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Thursday, 09 October 2008 20:44

Scientist takes a spin at better computer hard drives

A Japanese researcher is experimenting with a way to manipulate the spin of electrons in magnetized solids so as to eventually make computer memory devices that produce much less heat than conventional ones.

Fiji Saitoh, from the Department of Applied Physics and Physico-Informatics at Keio University in Yokohama, Japan, has shown that the direction of magnetization in a solid can be controlled (manipulated).

This implies that such manipulation could someday be used to make better data storage devices. An important invention in the very competitive computer industry.

In the September 25, 2008 online issue (455, 474-475, October 9, 2008 in paper form) of the journal Nature, Saitoh has published the paper “Solid-state physics: New order for Magnetism,” which summarizes his work.

Currently, hard disks and other such devices that store computer data use electric currents to run batteries. However, Saitoh and his team of researchers have found a way to, instead, use magnetic currents.

And, in a computer world where smaller is better, such miniaturization leads to overheating from excess heat produced in the process.

However, magnetic currents do not produce heat, so using them can solve the problem of overheating in such computer devices.

Page two continues.

When working with magnetized materials, electrons align their spins. Most electrons align “up” rather than “down.” (Electrons possess the property of intrinsic angular momentum (spin), with a standard half-odd integer spin value of 1/2.)

Because there are more up-spin electrons, the team predicted that these up-spin electrons would align toward the cooler side of the material when it was heated.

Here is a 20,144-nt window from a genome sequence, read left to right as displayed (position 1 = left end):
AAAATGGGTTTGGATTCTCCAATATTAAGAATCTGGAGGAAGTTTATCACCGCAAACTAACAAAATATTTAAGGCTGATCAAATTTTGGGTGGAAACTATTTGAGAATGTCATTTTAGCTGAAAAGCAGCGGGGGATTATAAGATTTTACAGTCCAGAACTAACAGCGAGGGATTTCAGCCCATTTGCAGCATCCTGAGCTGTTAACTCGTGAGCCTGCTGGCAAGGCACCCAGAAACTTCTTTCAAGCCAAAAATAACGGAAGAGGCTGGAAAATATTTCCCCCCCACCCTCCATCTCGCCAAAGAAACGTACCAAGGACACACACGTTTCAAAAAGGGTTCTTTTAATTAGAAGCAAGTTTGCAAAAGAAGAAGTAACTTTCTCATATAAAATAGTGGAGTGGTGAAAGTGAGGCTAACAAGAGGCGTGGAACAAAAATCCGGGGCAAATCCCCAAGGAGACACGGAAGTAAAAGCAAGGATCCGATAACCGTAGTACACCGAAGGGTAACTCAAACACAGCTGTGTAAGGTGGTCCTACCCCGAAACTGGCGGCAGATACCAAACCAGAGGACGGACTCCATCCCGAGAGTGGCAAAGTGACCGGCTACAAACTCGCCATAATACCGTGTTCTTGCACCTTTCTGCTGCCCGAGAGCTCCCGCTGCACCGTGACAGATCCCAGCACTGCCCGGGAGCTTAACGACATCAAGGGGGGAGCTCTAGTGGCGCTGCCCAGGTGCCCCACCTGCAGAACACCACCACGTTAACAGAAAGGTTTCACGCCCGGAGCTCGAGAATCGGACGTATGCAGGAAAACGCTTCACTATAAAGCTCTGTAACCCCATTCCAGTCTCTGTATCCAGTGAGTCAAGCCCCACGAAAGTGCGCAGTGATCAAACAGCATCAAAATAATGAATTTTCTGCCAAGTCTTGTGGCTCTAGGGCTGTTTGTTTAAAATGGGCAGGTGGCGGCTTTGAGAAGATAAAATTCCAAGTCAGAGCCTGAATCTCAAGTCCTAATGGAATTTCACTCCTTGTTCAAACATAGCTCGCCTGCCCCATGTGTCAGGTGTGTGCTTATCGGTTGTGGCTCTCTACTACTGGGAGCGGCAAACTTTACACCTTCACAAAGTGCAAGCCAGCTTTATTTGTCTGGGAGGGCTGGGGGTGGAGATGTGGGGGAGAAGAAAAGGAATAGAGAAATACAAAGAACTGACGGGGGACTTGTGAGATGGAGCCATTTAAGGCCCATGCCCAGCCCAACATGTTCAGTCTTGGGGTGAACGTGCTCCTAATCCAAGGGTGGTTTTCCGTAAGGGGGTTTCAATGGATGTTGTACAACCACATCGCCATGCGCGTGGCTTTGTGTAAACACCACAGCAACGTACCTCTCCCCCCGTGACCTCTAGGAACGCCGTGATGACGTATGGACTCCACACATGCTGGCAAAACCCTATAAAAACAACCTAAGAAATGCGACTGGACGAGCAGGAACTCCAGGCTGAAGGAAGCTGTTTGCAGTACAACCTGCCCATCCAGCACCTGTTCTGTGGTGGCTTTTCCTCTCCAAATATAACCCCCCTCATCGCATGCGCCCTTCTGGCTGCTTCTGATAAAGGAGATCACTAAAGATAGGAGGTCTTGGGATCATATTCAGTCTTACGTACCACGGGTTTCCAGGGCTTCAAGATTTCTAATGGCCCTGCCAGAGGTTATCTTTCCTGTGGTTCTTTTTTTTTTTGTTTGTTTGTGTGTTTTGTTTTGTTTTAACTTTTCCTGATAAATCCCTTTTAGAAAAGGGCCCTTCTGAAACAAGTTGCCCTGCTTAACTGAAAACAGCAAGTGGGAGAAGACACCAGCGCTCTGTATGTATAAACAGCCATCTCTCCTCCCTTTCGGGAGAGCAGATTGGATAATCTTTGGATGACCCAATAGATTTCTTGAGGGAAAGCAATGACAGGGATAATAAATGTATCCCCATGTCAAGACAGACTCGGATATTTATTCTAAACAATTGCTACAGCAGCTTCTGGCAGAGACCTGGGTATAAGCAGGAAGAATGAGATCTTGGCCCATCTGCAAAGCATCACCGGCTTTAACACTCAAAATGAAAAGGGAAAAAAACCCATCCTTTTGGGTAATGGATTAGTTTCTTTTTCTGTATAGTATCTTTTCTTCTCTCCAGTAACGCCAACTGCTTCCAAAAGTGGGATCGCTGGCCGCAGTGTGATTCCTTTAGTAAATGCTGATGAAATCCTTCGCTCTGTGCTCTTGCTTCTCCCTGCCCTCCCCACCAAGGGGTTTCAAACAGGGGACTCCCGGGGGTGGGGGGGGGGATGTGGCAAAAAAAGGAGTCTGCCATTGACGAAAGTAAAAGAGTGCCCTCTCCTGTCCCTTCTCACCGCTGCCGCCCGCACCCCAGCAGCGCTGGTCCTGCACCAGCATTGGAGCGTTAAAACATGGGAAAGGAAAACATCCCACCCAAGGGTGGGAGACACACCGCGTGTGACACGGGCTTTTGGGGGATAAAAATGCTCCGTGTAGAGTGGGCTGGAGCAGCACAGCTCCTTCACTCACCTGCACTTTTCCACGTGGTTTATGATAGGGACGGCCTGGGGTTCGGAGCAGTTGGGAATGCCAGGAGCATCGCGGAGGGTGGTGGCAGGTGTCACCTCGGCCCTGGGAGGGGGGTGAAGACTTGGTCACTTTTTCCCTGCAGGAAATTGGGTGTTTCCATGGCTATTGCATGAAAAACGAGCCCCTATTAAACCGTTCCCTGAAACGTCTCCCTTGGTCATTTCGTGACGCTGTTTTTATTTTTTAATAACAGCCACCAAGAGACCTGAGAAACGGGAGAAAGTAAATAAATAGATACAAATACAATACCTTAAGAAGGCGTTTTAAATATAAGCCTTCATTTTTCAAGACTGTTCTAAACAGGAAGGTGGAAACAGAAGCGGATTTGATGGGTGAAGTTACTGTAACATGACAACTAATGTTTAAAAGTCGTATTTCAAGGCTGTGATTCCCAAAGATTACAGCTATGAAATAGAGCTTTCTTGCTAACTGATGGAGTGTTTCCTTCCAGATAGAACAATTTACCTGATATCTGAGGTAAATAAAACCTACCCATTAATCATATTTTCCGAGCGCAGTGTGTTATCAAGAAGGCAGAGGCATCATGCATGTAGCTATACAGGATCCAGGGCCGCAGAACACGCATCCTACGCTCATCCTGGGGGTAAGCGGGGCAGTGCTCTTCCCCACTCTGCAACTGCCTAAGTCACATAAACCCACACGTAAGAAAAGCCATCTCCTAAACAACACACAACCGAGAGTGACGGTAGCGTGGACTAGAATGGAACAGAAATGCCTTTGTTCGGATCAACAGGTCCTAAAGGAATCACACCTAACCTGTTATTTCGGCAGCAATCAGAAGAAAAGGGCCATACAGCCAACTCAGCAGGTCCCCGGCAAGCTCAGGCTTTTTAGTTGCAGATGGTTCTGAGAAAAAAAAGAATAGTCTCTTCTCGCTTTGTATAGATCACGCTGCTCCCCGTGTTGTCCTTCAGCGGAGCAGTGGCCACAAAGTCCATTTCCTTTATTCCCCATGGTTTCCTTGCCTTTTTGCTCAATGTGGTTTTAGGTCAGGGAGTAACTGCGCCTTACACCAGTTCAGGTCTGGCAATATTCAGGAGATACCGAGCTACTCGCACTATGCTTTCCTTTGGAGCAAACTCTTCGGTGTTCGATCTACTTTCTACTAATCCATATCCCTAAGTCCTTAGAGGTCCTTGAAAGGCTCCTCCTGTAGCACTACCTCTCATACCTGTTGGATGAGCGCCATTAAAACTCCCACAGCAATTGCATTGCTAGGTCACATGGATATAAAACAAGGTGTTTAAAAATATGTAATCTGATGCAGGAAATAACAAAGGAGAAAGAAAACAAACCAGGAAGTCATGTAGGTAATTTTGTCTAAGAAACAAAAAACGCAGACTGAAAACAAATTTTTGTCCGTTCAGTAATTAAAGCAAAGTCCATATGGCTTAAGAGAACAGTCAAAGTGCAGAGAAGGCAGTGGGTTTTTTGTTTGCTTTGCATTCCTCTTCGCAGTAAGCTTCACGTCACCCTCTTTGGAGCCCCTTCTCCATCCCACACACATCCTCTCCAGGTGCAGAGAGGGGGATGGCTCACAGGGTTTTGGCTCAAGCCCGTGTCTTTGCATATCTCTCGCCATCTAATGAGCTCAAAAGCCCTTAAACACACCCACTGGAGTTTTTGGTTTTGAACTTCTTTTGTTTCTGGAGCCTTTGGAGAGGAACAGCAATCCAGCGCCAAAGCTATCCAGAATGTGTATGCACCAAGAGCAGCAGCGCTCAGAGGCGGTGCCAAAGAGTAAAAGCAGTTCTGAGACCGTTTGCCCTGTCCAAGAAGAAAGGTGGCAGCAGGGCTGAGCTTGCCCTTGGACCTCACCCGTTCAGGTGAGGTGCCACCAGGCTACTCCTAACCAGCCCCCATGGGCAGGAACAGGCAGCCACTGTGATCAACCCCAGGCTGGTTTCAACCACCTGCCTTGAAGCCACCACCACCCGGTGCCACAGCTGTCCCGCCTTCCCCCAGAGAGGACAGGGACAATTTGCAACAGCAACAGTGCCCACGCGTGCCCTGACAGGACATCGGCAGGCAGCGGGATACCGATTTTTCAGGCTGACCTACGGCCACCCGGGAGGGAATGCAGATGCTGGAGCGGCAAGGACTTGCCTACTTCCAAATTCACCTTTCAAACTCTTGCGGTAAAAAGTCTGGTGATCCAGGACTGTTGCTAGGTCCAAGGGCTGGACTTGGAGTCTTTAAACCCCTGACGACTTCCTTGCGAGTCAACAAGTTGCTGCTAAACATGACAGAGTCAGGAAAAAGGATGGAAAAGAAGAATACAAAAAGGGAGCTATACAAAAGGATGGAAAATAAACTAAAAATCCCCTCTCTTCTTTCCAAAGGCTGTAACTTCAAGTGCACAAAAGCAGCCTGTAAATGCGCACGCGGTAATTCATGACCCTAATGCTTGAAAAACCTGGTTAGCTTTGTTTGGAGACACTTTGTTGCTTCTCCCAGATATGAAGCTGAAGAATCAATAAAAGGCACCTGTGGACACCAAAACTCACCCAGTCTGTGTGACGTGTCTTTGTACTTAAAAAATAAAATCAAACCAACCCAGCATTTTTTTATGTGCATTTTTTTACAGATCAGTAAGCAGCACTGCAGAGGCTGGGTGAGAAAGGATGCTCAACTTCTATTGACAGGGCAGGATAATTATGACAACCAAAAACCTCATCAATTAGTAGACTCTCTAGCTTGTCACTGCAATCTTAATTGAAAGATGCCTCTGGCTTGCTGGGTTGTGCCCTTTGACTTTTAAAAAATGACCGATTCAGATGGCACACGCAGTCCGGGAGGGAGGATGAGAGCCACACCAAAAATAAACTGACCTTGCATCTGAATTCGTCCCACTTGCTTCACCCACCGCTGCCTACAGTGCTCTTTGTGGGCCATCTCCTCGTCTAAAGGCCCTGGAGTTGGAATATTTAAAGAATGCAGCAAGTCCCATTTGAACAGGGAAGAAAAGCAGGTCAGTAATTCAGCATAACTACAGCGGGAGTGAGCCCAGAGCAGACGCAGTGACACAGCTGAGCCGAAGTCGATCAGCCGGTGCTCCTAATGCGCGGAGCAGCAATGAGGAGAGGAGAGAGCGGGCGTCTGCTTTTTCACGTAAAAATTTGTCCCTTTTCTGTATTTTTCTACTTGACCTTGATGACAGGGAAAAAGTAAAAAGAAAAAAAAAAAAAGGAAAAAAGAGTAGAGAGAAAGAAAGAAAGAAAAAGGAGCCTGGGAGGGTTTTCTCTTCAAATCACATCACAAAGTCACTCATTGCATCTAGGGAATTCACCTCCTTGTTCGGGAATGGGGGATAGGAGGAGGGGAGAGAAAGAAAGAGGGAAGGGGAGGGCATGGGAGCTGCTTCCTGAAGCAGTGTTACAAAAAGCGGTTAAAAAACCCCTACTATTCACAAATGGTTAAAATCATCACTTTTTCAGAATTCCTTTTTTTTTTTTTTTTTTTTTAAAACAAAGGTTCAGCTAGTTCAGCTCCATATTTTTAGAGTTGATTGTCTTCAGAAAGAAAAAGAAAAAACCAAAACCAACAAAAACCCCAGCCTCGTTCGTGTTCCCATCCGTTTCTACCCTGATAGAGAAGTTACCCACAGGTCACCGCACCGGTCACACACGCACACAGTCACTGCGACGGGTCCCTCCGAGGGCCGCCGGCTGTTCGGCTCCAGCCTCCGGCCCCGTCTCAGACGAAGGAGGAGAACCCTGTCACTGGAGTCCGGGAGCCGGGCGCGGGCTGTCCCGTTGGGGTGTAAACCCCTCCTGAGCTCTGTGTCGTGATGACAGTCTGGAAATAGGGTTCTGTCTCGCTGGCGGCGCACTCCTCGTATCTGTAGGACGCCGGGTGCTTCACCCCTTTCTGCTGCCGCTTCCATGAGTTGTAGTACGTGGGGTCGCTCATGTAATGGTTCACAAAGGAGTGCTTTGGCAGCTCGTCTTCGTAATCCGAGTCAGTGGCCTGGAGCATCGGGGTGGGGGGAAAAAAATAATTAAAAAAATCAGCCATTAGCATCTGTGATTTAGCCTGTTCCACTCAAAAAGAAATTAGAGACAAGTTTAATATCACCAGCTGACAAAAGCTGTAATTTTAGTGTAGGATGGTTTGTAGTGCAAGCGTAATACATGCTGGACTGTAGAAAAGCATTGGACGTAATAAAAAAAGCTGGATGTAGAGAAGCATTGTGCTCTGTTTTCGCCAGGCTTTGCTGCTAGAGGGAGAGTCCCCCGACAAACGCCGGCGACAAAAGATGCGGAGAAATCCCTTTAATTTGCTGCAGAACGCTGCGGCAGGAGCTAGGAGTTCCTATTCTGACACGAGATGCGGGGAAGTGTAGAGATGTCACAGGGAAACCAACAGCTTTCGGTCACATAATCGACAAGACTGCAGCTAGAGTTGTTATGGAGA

However, when Dr. Saitoh’s team heated one side of a magnetized nickel-iron rod, they found that the spin of electrons aligning “up” (or, in the direction of the magnetic field of the rod), instead, liked the warmth injected into the system.

Conversely, the electrons that were aligning “down” (or, against the magnetic field) did not like the warmth, but instead preferred the coolness.

In fact, the Saitoh team found a significant difference in the number of up-spin electrons than down-spin electrons.

Thus, Saitoh contends that such differences in the “up” and “down” spins of electrons of magnetic matter could someday be controlled and manipulated to produce new devices for computer chips.

Such technology is called spintronics.

Page three explains briefly spintronic technology.

And, spintronic devices may someday produce smaller, more efficient, and faster storage data devices and other technological marvels without the excess heat that today is a growing problem as such devices get smaller and smaller.

Spintronics, which means “spin transport electronics,” uses the spin of electrons, along with its magnetic moment, to produce electronic devices, components, and system that are based on the semiconductor.

Electrons have either a spin “up” (up-spin) or a spin “down (spin-down). A spintronic device uses the premise that more of one spin (say up-spin) is present then the other (say down-spin).

This manipulation of spin is accomplished by using various types of magnetic fields.

According to the Science News article “An attractive source for spintronics” (subscription required), the Saitoh team calls their “newly discovered phenomenon the spin Seebeck effect, in analogy with the thermoelectric effect discovered by physicist Thomas Johann Seebeck in the 1800s. In the thermoelectric effect, heating one side of an electrically conducting rod creates a voltage, because electrons at the warmer end become faster as they heat up and thus tend to move toward the cooler end, just like a heated gas tends to expand.”

Such a significant different in the spin of electrons within such magnetic materials could be used to produce magnetic currents in a circuit for practical applications in the storage of data in computer devices.

This article is based on the Science News article “An attractive source for spintronics.”

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